Tuesday Apr 12th 2022, 0620-1820
Oak Creek to Chaves trail, EABO mm 75, Segment 2 mm 25.
The forecast called for rain in the morning and sun by the afternoon, so I wasn’t too concerned about getting wet. Even if it poured, I’d dry by the end of the day. I started up a trail to the top of the rim once again, and I could feel it getting colder as I went. But there was a peaceful calm produced by the overcast skies. It was as if the desert was holding its breath in anticipation. Wildflowers sprang up alongside the trail as it switch-backed the steep canyon walls. This was a finely constructed elevator of good grade.
All hell seemed to break loose when I reached the top. It started as a light pitter-patter but I could see very dark clouds moving in. I walked through mixed juniper prairie with little cover as the wind picked up. The hail began as a gentle spatter but quickly turned into a pelting from all directions. Suddenly I felt like I was inside a snowbowl, being shaken. Luckily I had already donned my rain jacket and the umbrella went up quickly after that. I fished out my rain skirt about 30 minutes into it, which by then was more for the cold than the precipitation. It had gone from the mid 50s in the canyon to 36 degrees in the hail storm…this made sense seeing as how I was surrounded by a layer of ice quite suddenly.
All the while, I could see clear skies on the horizon and there were grand views down into the valley. The red rocks glistened from the layer of rain. I felt privileged to be able to see them in this unusual context. The hail and rain stopped altogether after about 45 minutes, but it seemed to take forever for the sun to come out. I was feeling very chilled, as all I was wearing was my skirt, sun shirt, and rain jacket. We walked jeep roads for a few miles, so I picked up the pace trying to warm myself. Still the sun was obscured by clouds.
The route plunged down the Hot Loop Trail, which was seemingly wrongly named this day. But I could see how it could be so, given how exposed it was. We walked for many miles, gradually warming as we went lower in elevation. We traveled along a bench above Woods Canyon, which made a deep cut into the Rim. To get around, we had to come all the way south to the entrance of the canyon, then go back up the other side. Such was the way of passage throughout this whole section.
At the bottom, we stopped at the USFS Redrock Visitors Center. This was mainly to get water and use the bathrooms, but it was nice to view the displays. They had large 3D maps of the area that I could have stared at for hours. Unfortunately the center was only open until 3 pm, which left us with just half an hour. After closing, we hung out at the entrance, charging electronics. I noticed that my phone battery had died rather quickly, so I figured it must have gotten a little wet again. It happened to me on the AT, when I thought I might have to get a new phone. After about a week it dried out and started holding a charge again. In this dry climate, it was sure to be ok again soon. Still, I needed to be more careful.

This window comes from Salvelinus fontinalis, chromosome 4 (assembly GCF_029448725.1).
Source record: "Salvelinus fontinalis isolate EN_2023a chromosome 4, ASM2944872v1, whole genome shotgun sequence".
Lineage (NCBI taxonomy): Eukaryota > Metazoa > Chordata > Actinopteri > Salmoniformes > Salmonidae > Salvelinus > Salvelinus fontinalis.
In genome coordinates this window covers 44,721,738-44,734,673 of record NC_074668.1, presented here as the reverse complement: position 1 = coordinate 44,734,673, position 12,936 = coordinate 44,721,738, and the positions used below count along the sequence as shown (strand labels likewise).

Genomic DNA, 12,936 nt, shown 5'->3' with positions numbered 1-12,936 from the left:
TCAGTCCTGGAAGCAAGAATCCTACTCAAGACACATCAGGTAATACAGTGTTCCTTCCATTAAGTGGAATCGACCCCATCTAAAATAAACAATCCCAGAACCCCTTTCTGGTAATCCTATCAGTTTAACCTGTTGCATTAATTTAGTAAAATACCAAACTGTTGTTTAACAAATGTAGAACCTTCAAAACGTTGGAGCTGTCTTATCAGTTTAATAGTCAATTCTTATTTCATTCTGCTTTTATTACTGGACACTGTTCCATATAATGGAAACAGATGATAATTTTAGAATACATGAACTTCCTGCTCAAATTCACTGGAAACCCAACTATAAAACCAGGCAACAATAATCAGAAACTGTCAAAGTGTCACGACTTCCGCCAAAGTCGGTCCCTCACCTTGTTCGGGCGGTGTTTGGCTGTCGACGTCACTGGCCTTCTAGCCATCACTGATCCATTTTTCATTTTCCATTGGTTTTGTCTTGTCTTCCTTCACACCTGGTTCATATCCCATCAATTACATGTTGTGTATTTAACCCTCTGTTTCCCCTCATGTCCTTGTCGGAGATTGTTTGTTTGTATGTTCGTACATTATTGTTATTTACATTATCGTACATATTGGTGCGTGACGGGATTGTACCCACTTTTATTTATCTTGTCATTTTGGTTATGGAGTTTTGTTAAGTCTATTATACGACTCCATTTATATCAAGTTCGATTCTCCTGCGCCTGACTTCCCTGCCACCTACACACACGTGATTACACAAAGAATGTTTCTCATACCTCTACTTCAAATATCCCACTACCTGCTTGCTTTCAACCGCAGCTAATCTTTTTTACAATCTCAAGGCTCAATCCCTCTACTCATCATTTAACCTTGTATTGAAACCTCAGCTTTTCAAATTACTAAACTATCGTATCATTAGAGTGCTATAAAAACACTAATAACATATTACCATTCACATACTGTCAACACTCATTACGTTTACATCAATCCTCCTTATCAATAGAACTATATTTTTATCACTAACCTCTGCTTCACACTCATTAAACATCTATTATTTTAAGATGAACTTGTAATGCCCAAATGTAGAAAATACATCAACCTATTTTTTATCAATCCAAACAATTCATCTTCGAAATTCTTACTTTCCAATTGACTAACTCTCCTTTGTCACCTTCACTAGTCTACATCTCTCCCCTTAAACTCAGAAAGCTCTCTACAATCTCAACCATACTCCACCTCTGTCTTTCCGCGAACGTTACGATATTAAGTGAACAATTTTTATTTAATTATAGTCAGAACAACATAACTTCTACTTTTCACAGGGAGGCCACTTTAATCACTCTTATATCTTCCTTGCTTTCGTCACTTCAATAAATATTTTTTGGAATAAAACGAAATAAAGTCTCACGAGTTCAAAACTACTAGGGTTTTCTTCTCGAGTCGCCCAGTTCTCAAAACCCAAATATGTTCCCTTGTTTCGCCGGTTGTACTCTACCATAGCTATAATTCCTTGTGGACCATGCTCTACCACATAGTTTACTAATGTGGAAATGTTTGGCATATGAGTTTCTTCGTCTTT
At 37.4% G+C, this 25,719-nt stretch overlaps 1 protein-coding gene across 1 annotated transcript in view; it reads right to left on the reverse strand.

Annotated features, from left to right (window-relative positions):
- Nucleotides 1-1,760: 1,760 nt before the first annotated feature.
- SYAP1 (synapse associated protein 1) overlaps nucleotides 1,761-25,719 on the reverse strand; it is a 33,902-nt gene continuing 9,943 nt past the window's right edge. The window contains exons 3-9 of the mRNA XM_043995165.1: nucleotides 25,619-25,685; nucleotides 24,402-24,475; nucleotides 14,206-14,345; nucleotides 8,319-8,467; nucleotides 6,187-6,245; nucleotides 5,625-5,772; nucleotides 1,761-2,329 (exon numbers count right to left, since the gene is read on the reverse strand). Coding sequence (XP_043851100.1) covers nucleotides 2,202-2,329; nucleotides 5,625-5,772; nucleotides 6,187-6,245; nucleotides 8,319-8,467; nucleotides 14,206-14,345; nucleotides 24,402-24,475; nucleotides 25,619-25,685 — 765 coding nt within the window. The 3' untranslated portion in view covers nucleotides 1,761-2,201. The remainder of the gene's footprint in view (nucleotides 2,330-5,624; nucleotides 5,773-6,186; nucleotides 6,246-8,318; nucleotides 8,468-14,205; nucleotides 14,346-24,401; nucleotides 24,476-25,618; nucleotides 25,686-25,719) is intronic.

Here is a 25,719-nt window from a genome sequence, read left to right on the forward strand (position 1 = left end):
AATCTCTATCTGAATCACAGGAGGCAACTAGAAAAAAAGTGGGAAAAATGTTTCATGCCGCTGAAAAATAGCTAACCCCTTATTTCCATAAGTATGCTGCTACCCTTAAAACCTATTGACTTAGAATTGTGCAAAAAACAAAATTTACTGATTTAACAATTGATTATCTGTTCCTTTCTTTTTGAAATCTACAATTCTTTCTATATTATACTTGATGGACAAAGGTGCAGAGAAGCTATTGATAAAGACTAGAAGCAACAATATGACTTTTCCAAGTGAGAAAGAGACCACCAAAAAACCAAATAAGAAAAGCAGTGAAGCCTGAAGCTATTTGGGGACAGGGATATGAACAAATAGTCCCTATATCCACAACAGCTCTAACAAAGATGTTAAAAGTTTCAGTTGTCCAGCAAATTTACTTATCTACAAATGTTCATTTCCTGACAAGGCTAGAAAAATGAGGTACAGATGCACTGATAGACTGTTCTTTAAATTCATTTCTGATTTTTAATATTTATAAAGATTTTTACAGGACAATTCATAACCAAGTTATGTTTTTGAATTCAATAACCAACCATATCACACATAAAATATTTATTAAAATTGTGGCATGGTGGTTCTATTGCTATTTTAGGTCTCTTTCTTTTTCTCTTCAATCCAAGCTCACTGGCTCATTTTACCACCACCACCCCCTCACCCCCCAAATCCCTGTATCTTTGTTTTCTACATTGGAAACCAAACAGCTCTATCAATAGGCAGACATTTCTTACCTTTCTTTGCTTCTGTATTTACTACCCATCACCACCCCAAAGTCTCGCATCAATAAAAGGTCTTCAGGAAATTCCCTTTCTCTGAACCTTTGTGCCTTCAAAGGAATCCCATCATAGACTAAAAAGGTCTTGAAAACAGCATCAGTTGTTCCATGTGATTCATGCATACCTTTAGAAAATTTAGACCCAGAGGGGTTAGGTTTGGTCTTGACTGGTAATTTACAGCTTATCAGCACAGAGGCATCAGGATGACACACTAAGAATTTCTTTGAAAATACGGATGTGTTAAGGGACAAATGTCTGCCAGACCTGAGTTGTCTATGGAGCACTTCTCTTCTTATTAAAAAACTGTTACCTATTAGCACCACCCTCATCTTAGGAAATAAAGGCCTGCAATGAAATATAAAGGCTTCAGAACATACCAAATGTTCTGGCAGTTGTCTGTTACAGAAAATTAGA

We left 925 at the visitors center in the late afternoon, still trying to see if any place might deliver a pizza. I had too much food to bother. We passed quite a few water holes in the nearby creek, where we briefly considered camping. But our mileage this day was pretty low and we figured we could at least make it back up on top the rim for camp. I knew this meant that it would be quite a bit colder…on a night that already promised to be getting into the low 30’s. It also meant that the wind was likely to be hitting us. But we forged on anyways.
The route up was along a faint old ranchers trail, very scratchy and hard to follow. I lost it for a bit and we had to do some rock scrambling to find it again. Back on the Rim, we needed to walk cross country for about a quarter mile to join the Chavez Trail, the remains of an old wagon track and trade route during the pioneer days. Upon finding the trail, there were some pretty good flat campsites but also not a lot of protection from the wind. We searched around for a bit and it kept getting rockier. Finally we settled for some spots behind juniper clusters, hoping for the best. I battened-down all my hatches in the tent to keep out the wind and cold. I even stuffed spare belongings along the mesh. It was already cold as I ate my dinner.